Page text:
Part of the pleasure of walking in a garden is visiting favorite spaces and discovering new ones. When I walk around a familiar garden, I do so with the intention of visiting a spot I’ve grown fond of. There I can note the seasonal changes or evolution of the space and enjoy what remains constant and familiar to me, while being amazed at what is new and different. I like to fall in love with a garden while noting the plants, flowers (if any), rock formations, or features that endeared the place to my heart.
When walking around the Morikami garden paths, I make it a point to stop and sit in the Early Rock garden to meditate and take in the magical energy that inhabits the place. There’s something about this oft neglected corner that feels sacred to me. Unlike the more popular and formal rock gardens, this space reminds me of something preternatural in my nature. The rock formations, plants, gravel, tree shade, and subtle changes in the quality of the light turn me introspective and reflective.
This is where I pause to sit on a wooden bench, and when so moved, say a silent prayer. The coolness of the space, the quiet and serenity seep down into my soul, and when it’s time to walk away I feel refreshed and new. Such is the power and spirit of a garden—it restores us and nurtures our soul. A well laid garden connects us back to nature and reminds us that we’re as much a part of its earth, plants, and spirit as we are to the planet.
I’m never surprised, however, when a new corner or space I may have walked by in the past calls my attention because of a flower, tree, or feature that boasts its revelation to me. This is another of a garden’s charm. Good gardens, like a person, have the capacity to surprise us when at their peak or bloom, they reveal something we may have missed at an earlier time.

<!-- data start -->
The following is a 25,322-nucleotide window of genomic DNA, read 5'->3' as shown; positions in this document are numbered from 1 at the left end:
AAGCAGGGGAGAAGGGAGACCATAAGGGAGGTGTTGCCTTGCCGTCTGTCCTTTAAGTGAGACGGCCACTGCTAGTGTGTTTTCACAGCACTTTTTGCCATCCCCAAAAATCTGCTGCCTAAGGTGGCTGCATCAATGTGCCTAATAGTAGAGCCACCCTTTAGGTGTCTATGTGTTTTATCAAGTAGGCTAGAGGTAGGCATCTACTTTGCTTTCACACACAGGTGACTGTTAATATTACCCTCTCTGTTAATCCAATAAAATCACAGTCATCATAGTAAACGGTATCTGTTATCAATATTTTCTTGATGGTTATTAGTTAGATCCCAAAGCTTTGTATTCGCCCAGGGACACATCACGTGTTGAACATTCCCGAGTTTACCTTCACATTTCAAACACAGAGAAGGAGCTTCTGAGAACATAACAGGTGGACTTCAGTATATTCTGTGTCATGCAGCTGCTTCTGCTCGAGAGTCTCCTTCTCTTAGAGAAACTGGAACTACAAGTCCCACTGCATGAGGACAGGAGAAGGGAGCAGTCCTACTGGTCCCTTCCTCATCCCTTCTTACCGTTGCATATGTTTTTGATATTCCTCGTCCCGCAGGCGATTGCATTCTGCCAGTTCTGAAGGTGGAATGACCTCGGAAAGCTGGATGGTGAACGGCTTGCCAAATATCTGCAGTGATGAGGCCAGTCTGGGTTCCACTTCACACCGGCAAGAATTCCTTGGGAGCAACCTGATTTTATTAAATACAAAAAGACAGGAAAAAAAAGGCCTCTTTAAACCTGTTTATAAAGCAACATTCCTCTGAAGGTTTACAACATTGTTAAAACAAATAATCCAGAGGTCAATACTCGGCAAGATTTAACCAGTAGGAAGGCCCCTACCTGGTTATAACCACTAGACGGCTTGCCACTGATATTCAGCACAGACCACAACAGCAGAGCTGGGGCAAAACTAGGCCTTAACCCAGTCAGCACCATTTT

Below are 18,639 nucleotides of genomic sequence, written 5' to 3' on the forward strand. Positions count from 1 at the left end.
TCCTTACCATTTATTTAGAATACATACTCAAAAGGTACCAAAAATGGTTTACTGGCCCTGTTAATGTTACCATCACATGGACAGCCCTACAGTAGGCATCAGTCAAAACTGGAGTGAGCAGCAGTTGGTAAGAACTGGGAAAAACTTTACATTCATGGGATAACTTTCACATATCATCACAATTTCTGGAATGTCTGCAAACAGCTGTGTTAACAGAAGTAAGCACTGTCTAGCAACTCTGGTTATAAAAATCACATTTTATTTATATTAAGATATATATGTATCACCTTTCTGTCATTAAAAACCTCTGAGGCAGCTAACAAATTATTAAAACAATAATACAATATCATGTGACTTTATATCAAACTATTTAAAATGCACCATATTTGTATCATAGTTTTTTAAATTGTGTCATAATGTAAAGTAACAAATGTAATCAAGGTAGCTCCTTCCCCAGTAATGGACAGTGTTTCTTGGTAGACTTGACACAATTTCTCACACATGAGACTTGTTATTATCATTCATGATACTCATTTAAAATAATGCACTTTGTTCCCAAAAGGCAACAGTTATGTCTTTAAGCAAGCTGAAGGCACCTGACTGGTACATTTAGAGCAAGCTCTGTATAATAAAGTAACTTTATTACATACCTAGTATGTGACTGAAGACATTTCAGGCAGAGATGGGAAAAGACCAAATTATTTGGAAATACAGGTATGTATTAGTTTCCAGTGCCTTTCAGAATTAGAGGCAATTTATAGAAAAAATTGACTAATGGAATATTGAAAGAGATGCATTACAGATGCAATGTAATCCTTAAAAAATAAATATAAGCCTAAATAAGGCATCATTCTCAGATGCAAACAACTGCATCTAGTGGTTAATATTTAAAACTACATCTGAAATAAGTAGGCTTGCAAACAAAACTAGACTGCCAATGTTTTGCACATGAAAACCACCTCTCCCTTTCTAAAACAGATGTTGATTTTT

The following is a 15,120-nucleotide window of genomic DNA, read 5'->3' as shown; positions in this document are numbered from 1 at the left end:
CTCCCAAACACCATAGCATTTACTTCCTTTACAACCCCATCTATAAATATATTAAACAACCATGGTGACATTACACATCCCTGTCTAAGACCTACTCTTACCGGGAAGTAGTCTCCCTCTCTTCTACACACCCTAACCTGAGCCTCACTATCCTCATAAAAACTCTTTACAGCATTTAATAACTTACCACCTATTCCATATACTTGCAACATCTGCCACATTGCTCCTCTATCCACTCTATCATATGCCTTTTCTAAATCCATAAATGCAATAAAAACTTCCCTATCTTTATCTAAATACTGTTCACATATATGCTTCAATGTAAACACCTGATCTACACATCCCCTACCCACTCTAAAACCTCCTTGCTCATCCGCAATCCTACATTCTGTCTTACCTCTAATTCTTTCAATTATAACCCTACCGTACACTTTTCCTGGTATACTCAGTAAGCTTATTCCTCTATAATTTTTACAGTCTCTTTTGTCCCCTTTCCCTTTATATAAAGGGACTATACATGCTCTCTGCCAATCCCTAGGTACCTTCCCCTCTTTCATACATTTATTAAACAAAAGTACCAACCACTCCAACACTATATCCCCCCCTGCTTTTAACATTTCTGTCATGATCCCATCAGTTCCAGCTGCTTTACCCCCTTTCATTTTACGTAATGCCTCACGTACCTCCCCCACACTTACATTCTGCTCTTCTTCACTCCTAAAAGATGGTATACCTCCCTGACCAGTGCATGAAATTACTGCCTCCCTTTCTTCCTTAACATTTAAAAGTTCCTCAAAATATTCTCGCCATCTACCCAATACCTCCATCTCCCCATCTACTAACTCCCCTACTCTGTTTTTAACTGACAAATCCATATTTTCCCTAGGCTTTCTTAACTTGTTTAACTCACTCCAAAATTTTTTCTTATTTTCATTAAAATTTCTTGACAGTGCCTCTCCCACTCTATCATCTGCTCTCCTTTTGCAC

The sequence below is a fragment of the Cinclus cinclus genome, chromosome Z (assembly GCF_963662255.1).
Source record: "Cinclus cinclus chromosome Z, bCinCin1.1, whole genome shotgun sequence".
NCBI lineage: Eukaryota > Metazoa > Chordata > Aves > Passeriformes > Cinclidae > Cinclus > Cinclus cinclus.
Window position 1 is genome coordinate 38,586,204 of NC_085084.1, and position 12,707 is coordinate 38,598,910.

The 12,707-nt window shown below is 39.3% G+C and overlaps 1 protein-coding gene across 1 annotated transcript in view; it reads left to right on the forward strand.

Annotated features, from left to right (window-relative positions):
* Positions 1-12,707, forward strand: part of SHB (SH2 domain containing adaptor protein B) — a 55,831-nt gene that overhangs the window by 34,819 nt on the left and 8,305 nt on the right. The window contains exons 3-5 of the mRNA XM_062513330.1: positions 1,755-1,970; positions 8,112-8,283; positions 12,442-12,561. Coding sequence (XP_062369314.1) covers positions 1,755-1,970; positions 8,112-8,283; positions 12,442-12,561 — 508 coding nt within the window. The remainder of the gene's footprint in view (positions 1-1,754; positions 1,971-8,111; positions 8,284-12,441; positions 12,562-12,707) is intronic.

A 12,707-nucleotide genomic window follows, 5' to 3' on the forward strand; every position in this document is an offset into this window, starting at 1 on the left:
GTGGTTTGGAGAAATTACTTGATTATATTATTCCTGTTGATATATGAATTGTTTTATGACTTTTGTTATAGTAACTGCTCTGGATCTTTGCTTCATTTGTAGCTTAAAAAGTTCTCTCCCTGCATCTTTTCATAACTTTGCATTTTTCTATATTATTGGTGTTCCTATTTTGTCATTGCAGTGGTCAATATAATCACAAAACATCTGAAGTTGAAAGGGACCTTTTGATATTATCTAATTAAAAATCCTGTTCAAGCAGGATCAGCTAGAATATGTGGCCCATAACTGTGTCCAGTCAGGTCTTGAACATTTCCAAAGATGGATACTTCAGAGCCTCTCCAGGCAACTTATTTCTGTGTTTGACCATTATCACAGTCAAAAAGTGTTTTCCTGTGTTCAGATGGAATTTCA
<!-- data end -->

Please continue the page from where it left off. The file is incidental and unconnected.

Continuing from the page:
Such was my surprise when I walked into a quiet nook in the Modern Romantic Garden with a pond and flowing stream. I don’t remember ever walking around this space before. Perhaps I took a path in a previous visit that diverted me from this spot, or maybe I didn’t pay enough attention when I walked by the pond before. This time, however, as I crossed a wooden bridge, I found myself looking and peering into the water, catching my reflection on the surface, and following the stream into the deeper part of the pond where fish and leaves gathered on the surface toying with the reflecting sunlight.
There, under a tree, I fell in-love with the gardens again. The sound of the water splashing through the rocks reminded me of other gardens and times I felt restored and calm while communing with nature. As a gentle breeze dispersed the afternoon heat and humidity, the bamboo trees swayed and rattled their hollow wooden music. Here, there was magic again—the kind of magic the ancients invoke and write about when they talk about Qi and natural energy. Here is where all five Chinese elements come together and manifest the eternal dance of Yin and Yang. In this one space balance was achieved, if only temporarily, since Yang disruption is eventually inevitable. The gardener, much like an acupuncturist, must temper the elements and energy to keep and restore balance.
Once the stroll was complete, I was reminded why this particular garden is so beloved to me. In them not only do I see how the wisdom and articulation of ancient practices and knowledge manifest in nature, but I can see those same mysteries revealed in my body and my self.